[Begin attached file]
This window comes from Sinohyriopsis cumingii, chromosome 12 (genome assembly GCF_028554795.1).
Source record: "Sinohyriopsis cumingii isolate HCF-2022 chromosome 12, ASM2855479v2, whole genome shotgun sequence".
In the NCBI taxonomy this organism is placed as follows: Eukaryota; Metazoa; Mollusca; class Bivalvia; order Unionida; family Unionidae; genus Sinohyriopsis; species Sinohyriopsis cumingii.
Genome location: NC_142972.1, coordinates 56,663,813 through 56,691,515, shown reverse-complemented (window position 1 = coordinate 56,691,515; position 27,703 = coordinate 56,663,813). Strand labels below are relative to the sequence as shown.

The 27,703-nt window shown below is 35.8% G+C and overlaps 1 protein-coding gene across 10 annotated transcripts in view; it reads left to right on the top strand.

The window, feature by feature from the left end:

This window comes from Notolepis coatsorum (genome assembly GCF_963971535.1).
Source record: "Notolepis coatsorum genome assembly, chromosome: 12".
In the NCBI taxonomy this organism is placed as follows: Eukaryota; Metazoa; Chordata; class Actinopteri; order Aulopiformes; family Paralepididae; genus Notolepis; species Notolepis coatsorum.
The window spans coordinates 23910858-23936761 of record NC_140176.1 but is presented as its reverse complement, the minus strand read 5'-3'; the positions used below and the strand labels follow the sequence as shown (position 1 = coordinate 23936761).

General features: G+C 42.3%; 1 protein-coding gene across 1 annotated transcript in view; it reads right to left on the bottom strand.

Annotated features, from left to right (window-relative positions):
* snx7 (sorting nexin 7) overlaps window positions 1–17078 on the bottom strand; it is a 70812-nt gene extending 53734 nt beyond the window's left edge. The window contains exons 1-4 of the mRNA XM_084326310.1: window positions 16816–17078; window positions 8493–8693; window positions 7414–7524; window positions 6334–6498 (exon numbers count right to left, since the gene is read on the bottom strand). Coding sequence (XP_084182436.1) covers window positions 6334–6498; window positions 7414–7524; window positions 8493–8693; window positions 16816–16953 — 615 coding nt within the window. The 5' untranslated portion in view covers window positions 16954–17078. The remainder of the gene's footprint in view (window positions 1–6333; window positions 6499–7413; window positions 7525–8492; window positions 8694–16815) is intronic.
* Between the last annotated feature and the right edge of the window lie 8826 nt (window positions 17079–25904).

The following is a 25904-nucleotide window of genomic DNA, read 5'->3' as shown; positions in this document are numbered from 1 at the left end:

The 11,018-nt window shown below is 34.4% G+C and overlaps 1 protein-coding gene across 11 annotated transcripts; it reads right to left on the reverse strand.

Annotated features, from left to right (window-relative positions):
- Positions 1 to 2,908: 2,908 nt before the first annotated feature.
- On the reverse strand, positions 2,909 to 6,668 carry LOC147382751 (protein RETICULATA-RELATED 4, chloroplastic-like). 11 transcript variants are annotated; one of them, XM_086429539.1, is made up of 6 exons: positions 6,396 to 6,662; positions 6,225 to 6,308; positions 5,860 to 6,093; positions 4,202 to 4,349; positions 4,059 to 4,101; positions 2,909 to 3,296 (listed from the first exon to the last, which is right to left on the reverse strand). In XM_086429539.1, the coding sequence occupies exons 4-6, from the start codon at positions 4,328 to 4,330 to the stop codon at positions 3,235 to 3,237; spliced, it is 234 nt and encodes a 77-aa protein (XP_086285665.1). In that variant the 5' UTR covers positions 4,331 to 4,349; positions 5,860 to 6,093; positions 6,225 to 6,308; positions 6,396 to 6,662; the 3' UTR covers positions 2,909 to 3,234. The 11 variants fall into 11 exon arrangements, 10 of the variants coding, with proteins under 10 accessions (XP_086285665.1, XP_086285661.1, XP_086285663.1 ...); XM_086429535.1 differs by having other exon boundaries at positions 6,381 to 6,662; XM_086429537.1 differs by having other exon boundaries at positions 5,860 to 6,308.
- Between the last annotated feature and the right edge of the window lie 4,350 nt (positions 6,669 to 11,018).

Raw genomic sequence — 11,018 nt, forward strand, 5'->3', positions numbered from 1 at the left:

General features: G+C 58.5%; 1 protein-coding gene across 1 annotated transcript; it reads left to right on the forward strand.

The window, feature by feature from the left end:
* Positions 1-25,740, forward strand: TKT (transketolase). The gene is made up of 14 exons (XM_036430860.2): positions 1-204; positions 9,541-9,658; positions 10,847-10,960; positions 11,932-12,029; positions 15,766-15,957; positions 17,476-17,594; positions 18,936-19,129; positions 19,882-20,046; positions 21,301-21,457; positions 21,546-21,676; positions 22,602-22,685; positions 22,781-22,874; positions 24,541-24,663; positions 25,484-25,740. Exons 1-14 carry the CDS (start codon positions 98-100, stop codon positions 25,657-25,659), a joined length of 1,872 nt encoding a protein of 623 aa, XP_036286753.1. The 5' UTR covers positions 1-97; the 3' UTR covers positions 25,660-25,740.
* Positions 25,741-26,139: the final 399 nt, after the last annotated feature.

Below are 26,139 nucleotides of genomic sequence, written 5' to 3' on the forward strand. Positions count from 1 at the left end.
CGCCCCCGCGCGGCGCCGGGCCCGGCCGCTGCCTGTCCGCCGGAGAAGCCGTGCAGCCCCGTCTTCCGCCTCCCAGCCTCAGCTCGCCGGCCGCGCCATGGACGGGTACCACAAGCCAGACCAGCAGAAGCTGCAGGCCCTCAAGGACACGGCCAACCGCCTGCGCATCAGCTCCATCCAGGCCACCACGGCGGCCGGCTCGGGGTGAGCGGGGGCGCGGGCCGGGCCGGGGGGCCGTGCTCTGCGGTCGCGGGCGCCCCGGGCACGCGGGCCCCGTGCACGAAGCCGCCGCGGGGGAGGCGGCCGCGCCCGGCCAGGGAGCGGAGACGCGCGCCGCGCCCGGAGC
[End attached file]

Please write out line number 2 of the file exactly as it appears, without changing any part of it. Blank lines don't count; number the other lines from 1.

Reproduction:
Source record: "Sinohyriopsis cumingii isolate HCF-2022 chromosome 12, ASM2855479v2, whole genome shotgun sequence".